Competition: Latin America & Caribbean
Universidade de São Paulo
Oswaldo Baffa-Filho was born in Brazil in 1954. He received his B.Sc. in Physics (1976) at the Instituto de Física e Química de São Carlos (IFQSC) of the University of Sao Paulo (USP), where he also completed his master’s degree (1980) and doctoral degree (1984), both in applied physics (Molecular Biophysics). Since then has worked in interdisciplinary projects in the biophysics/medical physics interface; radiation dosimetry and dating by Electron Spin Resonance (ESR) have been areas of interest for him throughout his career.
In 1981, he joined the Departamento de Física e Matemática, Faculdade de Filosofia, Ciências e Letras de Ribeirão Preto (FFCLRP), Universidade de São Paulo as an assistant professor; he was promoted to professor in 1996. A postdoctoral internship (1986-1988) at the Department of Medical Physics, University of Wisconsin-Madison, with support from the John Simon Guggenheim Foundation, was influential in the establishment of a research group in biomagnetism that gained national and international recognition through the many research articles published, successful M.S. and D.Sc. projects concluded, grants obtained, and invitation for panel organizations, talks and seminars. He has maintained a long-standing collaboration with the Biomagnetism Research Laboratory at the UW-Madison Department of Medical Physics and is currently a visiting professor there.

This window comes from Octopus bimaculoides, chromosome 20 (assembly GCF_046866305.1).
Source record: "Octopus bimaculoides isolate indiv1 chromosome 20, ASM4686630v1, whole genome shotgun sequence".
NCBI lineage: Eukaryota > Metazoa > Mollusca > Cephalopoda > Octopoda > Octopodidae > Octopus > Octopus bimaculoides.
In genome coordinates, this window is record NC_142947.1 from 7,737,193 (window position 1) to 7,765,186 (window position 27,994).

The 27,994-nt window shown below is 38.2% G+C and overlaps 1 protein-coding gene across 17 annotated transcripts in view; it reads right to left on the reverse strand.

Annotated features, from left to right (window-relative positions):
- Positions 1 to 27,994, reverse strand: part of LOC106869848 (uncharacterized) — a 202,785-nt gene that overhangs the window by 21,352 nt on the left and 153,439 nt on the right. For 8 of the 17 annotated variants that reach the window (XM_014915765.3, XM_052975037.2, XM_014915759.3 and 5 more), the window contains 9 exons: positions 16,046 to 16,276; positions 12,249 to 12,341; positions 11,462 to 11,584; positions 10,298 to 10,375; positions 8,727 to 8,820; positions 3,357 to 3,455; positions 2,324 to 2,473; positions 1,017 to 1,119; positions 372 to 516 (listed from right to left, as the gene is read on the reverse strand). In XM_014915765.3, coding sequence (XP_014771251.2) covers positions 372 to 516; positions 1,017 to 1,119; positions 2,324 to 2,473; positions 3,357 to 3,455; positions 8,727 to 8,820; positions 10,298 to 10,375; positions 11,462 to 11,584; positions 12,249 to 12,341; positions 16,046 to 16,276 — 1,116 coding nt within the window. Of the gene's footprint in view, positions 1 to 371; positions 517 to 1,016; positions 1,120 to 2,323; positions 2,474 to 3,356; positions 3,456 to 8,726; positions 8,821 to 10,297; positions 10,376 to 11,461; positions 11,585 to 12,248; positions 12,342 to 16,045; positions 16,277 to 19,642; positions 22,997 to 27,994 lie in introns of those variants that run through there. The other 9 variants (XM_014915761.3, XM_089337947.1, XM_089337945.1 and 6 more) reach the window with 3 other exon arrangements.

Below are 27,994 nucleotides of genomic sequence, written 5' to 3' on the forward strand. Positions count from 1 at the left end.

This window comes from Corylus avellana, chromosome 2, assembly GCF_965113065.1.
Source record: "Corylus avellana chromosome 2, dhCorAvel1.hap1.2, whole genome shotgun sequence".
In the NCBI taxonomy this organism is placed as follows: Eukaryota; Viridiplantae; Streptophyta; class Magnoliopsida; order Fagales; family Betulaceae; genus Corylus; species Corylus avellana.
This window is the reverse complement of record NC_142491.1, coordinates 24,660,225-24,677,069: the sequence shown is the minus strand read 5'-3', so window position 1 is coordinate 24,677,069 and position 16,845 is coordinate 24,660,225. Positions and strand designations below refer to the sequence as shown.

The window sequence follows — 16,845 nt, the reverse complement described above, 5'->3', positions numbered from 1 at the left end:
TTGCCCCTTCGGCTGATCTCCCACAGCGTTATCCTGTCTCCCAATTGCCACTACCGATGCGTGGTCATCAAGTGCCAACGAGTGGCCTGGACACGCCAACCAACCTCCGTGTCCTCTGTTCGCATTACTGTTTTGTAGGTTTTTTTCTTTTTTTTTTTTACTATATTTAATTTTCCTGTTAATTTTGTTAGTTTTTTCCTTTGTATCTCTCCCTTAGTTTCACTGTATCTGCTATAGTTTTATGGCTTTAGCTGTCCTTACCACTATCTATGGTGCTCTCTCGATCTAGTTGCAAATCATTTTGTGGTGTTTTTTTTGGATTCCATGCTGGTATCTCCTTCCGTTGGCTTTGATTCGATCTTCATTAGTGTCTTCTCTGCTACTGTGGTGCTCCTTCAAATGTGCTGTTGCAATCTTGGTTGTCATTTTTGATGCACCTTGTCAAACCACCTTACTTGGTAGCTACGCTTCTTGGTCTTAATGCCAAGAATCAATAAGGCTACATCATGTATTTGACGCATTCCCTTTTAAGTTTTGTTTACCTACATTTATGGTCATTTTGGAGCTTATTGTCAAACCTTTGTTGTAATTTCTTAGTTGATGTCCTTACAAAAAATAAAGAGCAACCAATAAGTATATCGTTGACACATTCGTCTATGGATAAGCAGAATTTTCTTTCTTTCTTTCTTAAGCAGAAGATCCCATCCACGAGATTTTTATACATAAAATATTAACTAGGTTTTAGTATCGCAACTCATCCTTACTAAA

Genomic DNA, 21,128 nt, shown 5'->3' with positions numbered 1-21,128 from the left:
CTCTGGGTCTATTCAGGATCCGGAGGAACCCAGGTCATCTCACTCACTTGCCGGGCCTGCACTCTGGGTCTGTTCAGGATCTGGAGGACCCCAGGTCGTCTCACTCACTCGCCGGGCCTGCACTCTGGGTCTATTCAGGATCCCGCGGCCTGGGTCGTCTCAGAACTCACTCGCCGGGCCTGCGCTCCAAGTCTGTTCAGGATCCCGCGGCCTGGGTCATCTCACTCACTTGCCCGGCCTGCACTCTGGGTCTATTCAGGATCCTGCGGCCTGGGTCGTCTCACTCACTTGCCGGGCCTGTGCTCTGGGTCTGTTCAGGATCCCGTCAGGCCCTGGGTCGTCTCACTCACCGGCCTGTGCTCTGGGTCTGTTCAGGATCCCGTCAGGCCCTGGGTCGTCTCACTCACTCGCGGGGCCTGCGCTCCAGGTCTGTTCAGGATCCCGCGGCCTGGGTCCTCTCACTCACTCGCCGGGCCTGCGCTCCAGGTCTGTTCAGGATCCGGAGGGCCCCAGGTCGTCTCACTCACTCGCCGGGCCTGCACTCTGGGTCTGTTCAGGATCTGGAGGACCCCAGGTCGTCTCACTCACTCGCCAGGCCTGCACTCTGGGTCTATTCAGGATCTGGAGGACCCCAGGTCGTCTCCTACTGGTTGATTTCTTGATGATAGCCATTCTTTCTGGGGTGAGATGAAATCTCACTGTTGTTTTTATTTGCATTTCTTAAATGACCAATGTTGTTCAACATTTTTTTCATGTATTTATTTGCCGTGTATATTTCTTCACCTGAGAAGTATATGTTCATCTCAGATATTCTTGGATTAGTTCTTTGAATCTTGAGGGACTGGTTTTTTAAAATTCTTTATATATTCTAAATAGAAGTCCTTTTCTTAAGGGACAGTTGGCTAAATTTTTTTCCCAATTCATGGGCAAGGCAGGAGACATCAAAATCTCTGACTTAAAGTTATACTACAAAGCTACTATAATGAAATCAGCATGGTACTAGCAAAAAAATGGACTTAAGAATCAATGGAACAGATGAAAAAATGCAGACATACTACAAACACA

His early career interests were mainly in the field of biophysics, researching the structural aspects of hemoproteins, but later leaned more toward medical physics, especially work in biomagnetic techniques for the study of gastrointestinal motility, electron spin resonance for dosimetry and dating, magnetic resonance imaging (MRI) for dosimetry, spectroscopy (MRS), and functional magnetic resonance imaging (fMRI), among other applications.
Oswaldo Baffa was Vice-Dean and Dean of the FFCLRP and held several other administrative positions there. He has visited several scientific institutions abroad; promoted visits at local institutions by distinguished international scientists, and participated in and organized national and international scientific events. He is a member of the Brazilian Physical Society, Brazilian Association of Medical Physics and Sao Paulo State Academy of Sciences. Currently, he is also an associate researcher at the Brazilian National Research Council (CNPq). He has published over one hundred scientific papers with several collaborators in Brazil and abroad.